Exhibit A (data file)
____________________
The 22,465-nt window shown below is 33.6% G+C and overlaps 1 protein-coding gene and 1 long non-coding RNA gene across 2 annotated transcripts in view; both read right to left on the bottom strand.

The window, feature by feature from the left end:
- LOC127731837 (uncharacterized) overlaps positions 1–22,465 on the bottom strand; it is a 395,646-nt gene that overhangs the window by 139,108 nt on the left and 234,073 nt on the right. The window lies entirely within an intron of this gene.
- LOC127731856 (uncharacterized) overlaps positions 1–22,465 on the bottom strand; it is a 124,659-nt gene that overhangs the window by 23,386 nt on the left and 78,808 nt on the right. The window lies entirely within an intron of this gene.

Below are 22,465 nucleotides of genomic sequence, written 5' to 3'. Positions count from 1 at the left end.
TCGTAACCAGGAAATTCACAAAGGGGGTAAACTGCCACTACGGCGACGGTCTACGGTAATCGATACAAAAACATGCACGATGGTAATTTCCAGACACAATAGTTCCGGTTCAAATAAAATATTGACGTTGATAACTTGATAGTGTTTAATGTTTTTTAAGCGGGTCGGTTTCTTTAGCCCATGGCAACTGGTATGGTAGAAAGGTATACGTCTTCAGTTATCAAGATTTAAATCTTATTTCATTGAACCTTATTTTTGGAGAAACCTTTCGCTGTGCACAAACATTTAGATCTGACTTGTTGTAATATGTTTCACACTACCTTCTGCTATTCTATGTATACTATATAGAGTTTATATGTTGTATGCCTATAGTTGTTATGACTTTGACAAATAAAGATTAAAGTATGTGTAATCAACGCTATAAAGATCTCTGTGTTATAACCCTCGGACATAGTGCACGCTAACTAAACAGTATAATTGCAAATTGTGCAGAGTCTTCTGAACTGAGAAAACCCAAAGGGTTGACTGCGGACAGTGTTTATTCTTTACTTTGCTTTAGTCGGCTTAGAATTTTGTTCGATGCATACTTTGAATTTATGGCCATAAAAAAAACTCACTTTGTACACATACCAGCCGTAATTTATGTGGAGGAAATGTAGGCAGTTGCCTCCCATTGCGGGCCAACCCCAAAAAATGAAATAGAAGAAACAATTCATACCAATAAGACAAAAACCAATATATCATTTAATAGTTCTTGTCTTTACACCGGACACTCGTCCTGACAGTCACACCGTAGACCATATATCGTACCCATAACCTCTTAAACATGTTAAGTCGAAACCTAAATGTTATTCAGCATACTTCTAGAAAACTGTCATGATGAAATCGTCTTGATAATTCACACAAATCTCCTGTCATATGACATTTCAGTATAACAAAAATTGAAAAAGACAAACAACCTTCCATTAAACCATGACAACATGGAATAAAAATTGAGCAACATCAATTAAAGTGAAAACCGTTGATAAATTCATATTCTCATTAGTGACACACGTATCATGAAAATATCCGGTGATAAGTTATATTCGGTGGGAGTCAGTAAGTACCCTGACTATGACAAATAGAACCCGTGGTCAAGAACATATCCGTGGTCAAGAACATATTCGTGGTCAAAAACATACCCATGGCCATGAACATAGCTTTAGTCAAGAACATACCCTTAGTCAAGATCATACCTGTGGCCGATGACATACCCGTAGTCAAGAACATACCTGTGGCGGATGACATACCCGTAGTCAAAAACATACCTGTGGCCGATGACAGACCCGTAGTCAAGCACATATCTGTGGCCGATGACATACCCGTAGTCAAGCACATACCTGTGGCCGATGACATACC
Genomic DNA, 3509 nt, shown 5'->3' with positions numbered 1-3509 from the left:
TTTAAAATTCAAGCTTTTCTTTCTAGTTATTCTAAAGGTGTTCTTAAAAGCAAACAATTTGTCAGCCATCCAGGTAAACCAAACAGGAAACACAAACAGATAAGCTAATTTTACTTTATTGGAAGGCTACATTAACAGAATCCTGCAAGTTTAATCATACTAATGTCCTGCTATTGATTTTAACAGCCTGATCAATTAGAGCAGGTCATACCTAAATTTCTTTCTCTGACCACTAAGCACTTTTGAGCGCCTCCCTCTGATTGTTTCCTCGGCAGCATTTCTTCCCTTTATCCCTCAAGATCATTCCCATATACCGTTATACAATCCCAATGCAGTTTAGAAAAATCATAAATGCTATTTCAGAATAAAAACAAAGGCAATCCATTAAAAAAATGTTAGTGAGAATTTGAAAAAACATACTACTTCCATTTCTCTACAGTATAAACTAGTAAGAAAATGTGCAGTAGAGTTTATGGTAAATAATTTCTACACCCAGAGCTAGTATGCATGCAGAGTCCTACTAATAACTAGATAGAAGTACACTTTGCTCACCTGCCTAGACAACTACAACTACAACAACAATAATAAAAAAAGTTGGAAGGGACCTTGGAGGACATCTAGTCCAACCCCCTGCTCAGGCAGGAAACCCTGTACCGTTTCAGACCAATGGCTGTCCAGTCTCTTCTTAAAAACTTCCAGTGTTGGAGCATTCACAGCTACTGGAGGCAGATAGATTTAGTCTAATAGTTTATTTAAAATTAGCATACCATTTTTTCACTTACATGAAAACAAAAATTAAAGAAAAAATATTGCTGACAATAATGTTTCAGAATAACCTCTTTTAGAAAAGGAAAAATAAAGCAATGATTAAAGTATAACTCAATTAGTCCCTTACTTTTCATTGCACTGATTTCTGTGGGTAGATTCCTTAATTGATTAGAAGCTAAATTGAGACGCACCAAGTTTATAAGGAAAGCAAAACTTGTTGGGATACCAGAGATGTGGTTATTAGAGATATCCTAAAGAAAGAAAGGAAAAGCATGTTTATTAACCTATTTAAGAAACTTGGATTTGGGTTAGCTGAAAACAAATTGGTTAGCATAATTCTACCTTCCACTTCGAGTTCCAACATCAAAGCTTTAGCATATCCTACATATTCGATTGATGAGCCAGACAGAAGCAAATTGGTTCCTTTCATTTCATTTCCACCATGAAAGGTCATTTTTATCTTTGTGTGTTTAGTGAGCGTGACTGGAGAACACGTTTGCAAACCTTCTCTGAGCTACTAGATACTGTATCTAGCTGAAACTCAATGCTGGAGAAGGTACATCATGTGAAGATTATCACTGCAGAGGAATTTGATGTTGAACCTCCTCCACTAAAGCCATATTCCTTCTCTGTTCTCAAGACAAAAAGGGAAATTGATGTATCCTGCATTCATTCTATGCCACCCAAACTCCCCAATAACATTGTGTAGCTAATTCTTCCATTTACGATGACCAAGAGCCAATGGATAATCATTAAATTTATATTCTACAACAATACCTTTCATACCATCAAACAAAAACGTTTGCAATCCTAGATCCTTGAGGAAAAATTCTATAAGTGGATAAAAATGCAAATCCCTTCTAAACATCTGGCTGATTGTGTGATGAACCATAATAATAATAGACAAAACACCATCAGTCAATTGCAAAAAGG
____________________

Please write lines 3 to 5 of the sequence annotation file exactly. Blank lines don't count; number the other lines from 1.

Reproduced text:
- LOC127731837 (uncharacterized) overlaps positions 1–22,465 on the bottom strand; it is a 395,646-nt gene that overhangs the window by 139,108 nt on the left and 234,073 nt on the right. The window lies entirely within an intron of this gene.
- LOC127731856 (uncharacterized) overlaps positions 1–22,465 on the bottom strand; it is a 124,659-nt gene that overhangs the window by 23,386 nt on the left and 78,808 nt on the right. The window lies entirely within an intron of this gene.

Below are 22,465 nucleotides of genomic sequence, written 5' to 3'. Positions count from 1 at the left end.